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California Probate, Will & Trust Lawyer > Blog > Probate > Giving Up Your Inheritance: Assignment

Giving Up Your Inheritance: Assignment


As you probably already know, California allows you to disclaim your interest in an inheritance. Disclaiming an inheritance is simply the same as refusing an inheritance. If you disclaim your inheritance, it will be as if you “predeceased” the decedent, and the assets will be treated as though another person inherited them. In California, you can also make what is called an “assignment” if you do not want or need an inheritance. An assignment works differently from a disclaimer. Below is more about assigning inheritance.

What Is an Assignment of Inheritance?

If you receive an inheritance that you do not need or want, or if you receive an inheritance that you would prefer someone else receive, you can make an “assignment.” An assignment occurs when you transfer all or part of your inheritance to someone else.

The person making an assignment is known as an “assignor,” and the person receiving it is known as the “assignee.” Generally, an assignment is like a gift by the assignor to the assignee.

There are legal steps to be taken for an assignment to happen. An assignment is not an informal transfer. After all, transferring your inheritance to another person goes against what your deceased loved one designated or what California law requires based on familial relationships. Assignments are executed in writing and delivered to the executor of the estate. An assignment must be filed with the probate court before the transfer can be done.

If you are thinking of assigning your inheritance, you need to note that assignments create tax issues for both the assignor and assignee. Indeed, some tax issues can be avoided with an assignment, but you’d need to speak to a lawyer or tax advisor to determine the tax implications that apply to your case.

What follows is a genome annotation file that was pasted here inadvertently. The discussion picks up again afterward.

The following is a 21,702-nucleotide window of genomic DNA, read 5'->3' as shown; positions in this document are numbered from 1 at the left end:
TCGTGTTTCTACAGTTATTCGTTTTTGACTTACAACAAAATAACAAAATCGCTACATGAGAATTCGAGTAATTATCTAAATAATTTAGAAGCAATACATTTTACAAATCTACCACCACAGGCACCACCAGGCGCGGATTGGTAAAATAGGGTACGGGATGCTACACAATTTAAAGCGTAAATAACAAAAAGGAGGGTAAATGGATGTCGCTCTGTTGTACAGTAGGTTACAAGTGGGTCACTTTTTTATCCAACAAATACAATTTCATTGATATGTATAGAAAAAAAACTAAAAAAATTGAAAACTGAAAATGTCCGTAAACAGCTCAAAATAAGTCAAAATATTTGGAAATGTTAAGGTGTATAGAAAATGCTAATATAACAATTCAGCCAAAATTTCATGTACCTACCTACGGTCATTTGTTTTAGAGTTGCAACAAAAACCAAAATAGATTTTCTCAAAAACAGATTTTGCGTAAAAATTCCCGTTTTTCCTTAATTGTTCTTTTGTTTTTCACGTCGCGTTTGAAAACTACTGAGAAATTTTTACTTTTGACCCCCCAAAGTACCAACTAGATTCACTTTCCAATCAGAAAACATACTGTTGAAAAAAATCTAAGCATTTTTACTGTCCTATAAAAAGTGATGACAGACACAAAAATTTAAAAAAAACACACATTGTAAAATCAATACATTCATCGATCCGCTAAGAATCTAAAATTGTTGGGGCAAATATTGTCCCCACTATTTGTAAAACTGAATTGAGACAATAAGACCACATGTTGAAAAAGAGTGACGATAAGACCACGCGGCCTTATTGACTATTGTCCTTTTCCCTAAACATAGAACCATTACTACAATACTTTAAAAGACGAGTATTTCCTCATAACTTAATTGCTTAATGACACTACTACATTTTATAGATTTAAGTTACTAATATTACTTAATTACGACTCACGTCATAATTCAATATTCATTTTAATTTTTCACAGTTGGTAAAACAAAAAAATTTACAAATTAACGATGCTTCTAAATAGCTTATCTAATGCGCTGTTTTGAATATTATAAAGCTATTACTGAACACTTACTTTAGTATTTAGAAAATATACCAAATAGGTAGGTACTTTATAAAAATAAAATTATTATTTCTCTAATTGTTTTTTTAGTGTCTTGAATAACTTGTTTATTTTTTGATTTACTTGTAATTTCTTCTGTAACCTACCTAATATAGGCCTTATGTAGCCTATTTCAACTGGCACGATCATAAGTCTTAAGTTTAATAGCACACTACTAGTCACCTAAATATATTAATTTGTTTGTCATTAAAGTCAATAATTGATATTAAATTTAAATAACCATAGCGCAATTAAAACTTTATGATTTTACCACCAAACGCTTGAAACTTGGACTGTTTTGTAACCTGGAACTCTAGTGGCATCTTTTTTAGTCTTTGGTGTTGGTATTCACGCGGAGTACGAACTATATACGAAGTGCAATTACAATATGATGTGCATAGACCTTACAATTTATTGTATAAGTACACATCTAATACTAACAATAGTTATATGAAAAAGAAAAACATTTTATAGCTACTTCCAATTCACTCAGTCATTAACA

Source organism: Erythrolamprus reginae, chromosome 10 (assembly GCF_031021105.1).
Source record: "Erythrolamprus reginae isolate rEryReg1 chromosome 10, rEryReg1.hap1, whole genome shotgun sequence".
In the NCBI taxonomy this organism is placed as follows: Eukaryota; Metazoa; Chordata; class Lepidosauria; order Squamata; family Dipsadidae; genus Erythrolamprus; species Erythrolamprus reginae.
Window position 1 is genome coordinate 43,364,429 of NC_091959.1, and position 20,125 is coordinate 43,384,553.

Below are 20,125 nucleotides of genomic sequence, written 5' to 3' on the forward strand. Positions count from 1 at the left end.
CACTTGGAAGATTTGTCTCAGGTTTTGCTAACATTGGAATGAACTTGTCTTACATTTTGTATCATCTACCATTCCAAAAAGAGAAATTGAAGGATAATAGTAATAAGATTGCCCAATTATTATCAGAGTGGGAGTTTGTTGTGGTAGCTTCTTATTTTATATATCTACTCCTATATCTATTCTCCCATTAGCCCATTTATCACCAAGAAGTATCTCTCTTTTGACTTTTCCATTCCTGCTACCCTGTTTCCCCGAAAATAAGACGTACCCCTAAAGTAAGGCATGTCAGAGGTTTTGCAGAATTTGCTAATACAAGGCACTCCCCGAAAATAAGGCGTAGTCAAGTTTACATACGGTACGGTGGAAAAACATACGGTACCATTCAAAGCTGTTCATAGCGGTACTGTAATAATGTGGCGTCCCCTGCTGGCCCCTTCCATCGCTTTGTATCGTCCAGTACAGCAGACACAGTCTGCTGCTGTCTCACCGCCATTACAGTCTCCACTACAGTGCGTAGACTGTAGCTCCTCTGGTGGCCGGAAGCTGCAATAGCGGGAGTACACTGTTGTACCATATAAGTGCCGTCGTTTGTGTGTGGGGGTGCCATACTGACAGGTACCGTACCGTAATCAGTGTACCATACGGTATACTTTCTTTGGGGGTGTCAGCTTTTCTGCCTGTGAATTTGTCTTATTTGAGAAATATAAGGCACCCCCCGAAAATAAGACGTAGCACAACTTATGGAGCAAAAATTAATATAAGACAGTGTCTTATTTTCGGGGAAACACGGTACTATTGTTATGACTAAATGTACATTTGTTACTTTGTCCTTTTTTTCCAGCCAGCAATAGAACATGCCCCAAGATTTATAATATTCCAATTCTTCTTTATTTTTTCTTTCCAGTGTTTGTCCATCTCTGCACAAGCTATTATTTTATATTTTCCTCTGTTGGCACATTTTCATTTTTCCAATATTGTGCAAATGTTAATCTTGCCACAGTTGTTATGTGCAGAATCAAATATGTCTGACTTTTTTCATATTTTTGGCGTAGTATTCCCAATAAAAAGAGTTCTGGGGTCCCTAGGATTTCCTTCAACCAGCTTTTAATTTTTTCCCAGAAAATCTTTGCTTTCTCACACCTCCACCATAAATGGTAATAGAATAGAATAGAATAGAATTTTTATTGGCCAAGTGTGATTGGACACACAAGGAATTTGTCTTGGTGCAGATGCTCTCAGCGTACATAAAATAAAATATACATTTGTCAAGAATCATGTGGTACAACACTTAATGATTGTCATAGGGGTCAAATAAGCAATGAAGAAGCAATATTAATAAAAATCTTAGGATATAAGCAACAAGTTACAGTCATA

Reasons for Assignment

People assign assets for various reasons. The following are some of the reasons why people assign their interest in an inheritance;

  • To avoid gift tax if they don’t plan to use the money themselves
  • To exchange their inheritance for an immediate cash payment from a third party
  • To give a share in the estate to an accidentally omitted beneficiary

Assignment vs. Disclaimer

As already mentioned, assignments are different from disclaimers. Firstly, when it comes to assignment, you inherit the property and then assign it. On the other hand, you do not get any share of the inheritance with a disclaimer.

Secondly, if you assign your inheritance, you can choose who gets it. You can assign your inheritance to anyone you want. On the other hand, when you disclaim your inheritance, you have no direct say in who gets it. If you disclaim an inheritance, the beneficiary or heir next in line will likely inherit it.

Lastly, there is no time frame for assignment, whereas you generally have nine months for a disclaimer.

Because there is no time frame for assignment, people who don’t want or need their inheritance, who accidentally pass the required nine months for a disclaimer, usually end up assigning their inheritance.

In conclusion, it is crucial to note that you cannot undo an assignment. In other words, transferring your inheritance rights is an irrevocable act.

Contact The Probate Guy

When it comes to assignments and disclaimers, making the right decision is easiest when you have the support of a skilled attorney. Contact the experienced and dedicated California probate attorney, Robert L. Cohen – The Probate Guy – to schedule a telephonic consultation.

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I love being a probate attorney. I love helping people through a very difficult time in their lives with the probate process. My practice focuses solely on probate matters. My job is to complete the probate process as efficiently and painlessly for my clients as possible. I have found that paying the upfront costs of probate adds unneeded stress, so I will advance all of the fees and costs for the probate. No money is required to complete the probate. I will be reimbursed at the end of the case when you receive your inheritance. Call me NOW to discuss your case for free.

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